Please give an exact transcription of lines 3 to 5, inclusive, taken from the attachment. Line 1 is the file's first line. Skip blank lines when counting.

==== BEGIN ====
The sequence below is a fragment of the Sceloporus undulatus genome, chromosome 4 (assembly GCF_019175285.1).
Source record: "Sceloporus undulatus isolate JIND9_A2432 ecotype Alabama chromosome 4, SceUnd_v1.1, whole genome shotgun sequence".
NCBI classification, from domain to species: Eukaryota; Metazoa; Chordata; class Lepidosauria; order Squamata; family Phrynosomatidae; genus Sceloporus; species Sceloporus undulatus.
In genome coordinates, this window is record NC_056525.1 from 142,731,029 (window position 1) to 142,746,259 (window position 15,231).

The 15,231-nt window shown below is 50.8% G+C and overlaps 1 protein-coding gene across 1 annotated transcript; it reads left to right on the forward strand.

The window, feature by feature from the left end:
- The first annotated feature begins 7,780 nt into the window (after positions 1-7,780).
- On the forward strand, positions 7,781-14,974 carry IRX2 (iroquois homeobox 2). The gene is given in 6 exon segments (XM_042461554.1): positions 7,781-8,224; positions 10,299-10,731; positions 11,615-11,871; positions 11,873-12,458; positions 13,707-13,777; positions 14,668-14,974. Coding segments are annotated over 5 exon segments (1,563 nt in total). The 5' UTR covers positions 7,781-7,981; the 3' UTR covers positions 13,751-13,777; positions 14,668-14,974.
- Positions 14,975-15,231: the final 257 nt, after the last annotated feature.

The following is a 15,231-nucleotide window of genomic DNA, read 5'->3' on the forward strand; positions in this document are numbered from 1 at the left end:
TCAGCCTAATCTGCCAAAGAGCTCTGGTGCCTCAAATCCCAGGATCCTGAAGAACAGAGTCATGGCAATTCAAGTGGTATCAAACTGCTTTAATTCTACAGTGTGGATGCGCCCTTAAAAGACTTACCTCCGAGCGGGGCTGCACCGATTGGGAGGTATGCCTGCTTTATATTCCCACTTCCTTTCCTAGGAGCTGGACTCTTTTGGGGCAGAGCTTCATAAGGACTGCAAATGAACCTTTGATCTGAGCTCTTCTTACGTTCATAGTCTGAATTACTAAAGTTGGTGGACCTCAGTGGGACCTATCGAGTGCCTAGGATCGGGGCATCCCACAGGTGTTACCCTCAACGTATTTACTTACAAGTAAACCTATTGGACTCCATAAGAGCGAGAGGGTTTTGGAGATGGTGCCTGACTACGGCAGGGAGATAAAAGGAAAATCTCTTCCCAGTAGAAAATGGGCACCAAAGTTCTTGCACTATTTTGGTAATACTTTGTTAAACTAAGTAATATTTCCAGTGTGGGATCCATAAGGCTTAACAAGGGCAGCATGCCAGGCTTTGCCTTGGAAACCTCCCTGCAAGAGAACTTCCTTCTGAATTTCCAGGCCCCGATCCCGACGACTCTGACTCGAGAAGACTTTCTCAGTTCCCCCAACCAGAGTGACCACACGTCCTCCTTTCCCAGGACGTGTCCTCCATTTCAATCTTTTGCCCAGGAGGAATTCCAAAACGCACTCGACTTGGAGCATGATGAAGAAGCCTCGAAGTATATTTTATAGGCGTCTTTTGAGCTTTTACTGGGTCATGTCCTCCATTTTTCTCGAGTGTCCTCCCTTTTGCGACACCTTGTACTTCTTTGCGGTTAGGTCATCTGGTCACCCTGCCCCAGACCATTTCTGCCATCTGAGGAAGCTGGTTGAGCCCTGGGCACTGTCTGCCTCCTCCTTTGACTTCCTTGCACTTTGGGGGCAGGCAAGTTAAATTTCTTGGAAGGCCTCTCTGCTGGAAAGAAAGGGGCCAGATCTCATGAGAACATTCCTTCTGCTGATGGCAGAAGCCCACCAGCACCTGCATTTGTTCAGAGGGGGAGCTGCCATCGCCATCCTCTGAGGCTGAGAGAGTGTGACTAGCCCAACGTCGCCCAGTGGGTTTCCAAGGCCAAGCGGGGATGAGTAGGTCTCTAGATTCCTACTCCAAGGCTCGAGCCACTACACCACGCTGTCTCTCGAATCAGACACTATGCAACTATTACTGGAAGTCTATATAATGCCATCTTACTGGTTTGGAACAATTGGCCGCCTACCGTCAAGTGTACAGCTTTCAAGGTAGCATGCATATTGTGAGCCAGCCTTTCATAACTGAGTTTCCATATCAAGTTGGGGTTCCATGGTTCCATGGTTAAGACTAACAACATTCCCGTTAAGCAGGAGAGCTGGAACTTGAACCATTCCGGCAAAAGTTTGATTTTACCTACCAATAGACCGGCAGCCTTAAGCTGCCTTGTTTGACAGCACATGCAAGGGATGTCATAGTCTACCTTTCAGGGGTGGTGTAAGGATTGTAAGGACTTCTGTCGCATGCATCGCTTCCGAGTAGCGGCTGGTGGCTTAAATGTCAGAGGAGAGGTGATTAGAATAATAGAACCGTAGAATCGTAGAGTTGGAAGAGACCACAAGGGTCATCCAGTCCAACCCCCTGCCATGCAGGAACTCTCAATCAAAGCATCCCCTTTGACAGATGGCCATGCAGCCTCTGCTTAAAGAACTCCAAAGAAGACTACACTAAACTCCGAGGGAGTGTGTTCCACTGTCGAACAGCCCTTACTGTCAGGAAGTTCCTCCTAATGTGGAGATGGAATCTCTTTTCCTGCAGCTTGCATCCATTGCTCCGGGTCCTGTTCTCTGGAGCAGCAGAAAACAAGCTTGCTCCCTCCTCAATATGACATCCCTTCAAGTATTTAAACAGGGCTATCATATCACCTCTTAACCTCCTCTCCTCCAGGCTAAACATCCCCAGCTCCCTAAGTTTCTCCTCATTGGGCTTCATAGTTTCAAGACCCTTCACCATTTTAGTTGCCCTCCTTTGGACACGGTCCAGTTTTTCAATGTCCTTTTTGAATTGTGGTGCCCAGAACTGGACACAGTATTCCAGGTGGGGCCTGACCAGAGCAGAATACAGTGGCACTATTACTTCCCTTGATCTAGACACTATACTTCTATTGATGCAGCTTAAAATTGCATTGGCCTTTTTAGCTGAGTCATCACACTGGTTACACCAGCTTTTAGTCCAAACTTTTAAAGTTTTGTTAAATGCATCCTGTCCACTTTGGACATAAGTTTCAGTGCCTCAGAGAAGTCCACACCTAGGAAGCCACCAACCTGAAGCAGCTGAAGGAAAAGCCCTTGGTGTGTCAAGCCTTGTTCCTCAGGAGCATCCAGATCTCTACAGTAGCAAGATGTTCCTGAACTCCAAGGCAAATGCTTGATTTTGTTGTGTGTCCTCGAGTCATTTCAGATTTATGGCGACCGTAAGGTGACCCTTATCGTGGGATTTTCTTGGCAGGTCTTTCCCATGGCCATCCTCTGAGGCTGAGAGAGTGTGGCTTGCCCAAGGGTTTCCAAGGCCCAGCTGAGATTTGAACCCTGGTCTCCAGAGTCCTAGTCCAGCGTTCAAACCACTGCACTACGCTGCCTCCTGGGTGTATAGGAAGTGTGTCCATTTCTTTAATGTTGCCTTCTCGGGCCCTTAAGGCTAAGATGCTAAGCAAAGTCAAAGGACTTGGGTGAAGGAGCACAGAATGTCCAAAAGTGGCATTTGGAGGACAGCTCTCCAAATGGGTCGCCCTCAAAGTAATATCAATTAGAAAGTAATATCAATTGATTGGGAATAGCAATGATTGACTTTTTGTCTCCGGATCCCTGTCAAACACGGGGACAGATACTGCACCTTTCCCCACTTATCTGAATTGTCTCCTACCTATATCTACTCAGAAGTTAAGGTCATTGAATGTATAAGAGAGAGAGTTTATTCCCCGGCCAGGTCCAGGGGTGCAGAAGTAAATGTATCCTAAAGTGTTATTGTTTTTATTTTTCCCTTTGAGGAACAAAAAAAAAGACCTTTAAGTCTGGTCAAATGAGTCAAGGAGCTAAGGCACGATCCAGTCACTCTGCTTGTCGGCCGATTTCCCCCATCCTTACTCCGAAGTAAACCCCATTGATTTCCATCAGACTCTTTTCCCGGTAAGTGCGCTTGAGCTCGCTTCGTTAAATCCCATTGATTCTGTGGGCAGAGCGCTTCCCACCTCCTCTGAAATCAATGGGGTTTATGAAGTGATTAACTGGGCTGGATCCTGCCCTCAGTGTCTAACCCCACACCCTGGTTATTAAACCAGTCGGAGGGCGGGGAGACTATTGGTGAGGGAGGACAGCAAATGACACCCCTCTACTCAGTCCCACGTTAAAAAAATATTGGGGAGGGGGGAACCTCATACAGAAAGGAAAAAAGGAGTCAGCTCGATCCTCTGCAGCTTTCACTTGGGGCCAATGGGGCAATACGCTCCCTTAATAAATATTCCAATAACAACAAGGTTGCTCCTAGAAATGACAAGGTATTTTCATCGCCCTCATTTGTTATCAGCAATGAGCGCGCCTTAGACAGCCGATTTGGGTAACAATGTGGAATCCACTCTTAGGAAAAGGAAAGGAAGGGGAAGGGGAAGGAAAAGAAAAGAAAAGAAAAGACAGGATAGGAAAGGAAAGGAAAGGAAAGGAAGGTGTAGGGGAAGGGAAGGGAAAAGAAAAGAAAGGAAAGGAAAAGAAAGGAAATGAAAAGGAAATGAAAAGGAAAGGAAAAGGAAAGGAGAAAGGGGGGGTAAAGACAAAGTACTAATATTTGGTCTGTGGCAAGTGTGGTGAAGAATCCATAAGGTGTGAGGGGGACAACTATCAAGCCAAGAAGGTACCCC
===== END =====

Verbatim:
NCBI classification, from domain to species: Eukaryota; Metazoa; Chordata; class Lepidosauria; order Squamata; family Phrynosomatidae; genus Sceloporus; species Sceloporus undulatus.
In genome coordinates, this window is record NC_056525.1 from 142,731,029 (window position 1) to 142,746,259 (window position 15,231).

The 15,231-nt window shown below is 50.8% G+C and overlaps 1 protein-coding gene across 1 annotated transcript; it reads left to right on the forward strand.